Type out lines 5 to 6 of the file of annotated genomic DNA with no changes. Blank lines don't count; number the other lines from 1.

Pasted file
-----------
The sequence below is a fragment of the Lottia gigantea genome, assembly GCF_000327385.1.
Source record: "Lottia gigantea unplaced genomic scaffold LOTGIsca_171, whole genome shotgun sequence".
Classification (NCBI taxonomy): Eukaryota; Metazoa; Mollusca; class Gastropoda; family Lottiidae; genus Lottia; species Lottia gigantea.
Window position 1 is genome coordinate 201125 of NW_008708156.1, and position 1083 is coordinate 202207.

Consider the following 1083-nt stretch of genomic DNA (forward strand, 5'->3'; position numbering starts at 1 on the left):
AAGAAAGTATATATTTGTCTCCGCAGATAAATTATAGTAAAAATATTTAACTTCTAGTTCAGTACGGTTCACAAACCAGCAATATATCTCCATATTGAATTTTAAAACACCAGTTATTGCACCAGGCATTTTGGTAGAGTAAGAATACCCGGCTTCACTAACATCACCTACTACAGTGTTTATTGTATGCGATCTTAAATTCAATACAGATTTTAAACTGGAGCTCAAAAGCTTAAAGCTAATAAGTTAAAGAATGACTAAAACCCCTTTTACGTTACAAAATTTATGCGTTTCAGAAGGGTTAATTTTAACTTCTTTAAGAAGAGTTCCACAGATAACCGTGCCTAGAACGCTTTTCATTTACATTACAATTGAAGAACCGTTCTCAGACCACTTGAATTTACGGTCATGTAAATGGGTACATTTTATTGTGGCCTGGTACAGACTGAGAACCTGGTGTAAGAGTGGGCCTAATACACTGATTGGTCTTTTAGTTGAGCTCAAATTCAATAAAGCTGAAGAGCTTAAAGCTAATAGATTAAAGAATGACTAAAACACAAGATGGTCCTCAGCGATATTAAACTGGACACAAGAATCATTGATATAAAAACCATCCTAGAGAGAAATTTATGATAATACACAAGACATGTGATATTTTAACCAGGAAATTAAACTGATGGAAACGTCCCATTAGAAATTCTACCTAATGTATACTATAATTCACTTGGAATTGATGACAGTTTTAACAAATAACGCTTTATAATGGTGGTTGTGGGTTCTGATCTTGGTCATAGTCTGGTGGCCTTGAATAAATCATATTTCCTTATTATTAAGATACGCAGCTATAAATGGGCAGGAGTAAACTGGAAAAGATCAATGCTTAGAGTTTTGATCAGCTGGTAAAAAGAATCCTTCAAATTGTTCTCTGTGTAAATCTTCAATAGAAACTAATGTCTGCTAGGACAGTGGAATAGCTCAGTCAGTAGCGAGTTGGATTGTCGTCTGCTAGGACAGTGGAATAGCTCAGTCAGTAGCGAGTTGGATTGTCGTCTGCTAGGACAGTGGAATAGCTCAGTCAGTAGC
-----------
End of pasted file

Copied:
Consider the following 1083-nt stretch of genomic DNA (forward strand, 5'->3'; position numbering starts at 1 on the left):
AAGAAAGTATATATTTGTCTCCGCAGATAAATTATAGTAAAAATATTTAACTTCTAGTTCAGTACGGTTCACAAACCAGCAATATATCTCCATATTGAATTTTAAAACACCAGTTATTGCACCAGGCATTTTGGTAGAGTAAGAATACCCGGCTTCACTAACATCACCTACTACAGTGTTTATTGTATGCGATCTTAAATTCAATACAGATTTTAAACTGGAGCTCAAAAGCTTAAAGCTAATAAGTTAAAGAATGACTAAAACCCCTTTTACGTTACAAAATTTATGCGTTTCAGAAGGGTTAATTTTAACTTCTTTAAGAAGAGTTCCACAGATAACCGTGCCTAGAACGCTTTTCATTTACATTACAATTGAAGAACCGTTCTCAGACCACTTGAATTTACGGTCATGTAAATGGGTACATTTTATTGTGGCCTGGTACAGACTGAGAACCTGGTGTAAGAGTGGGCCTAATACACTGATTGGTCTTTTAGTTGAGCTCAAATTCAATAAAGCTGAAGAGCTTAAAGCTAATAGATTAAAGAATGACTAAAACACAAGATGGTCCTCAGCGATATTAAACTGGACACAAGAATCATTGATATAAAAACCATCCTAGAGAGAAATTTATGATAATACACAAGACATGTGATATTTTAACCAGGAAATTAAACTGATGGAAACGTCCCATTAGAAATTCTACCTAATGTATACTATAATTCACTTGGAATTGATGACAGTTTTAACAAATAACGCTTTATAATGGTGGTTGTGGGTTCTGATCTTGGTCATAGTCTGGTGGCCTTGAATAAATCATATTTCCTTATTATTAAGATACGCAGCTATAAATGGGCAGGAGTAAACTGGAAAAGATCAATGCTTAGAGTTTTGATCAGCTGGTAAAAAGAATCCTTCAAATTGTTCTCTGTGTAAATCTTCAATAGAAACTAATGTCTGCTAGGACAGTGGAATAGCTCAGTCAGTAGCGAGTTGGATTGTCGTCTGCTAGGACAGTGGAATAGCTCAGTCAGTAGCGAGTTGGATTGTCGTCTGCTAGGACAGTGGAATAGCTCAGTCAGTAGC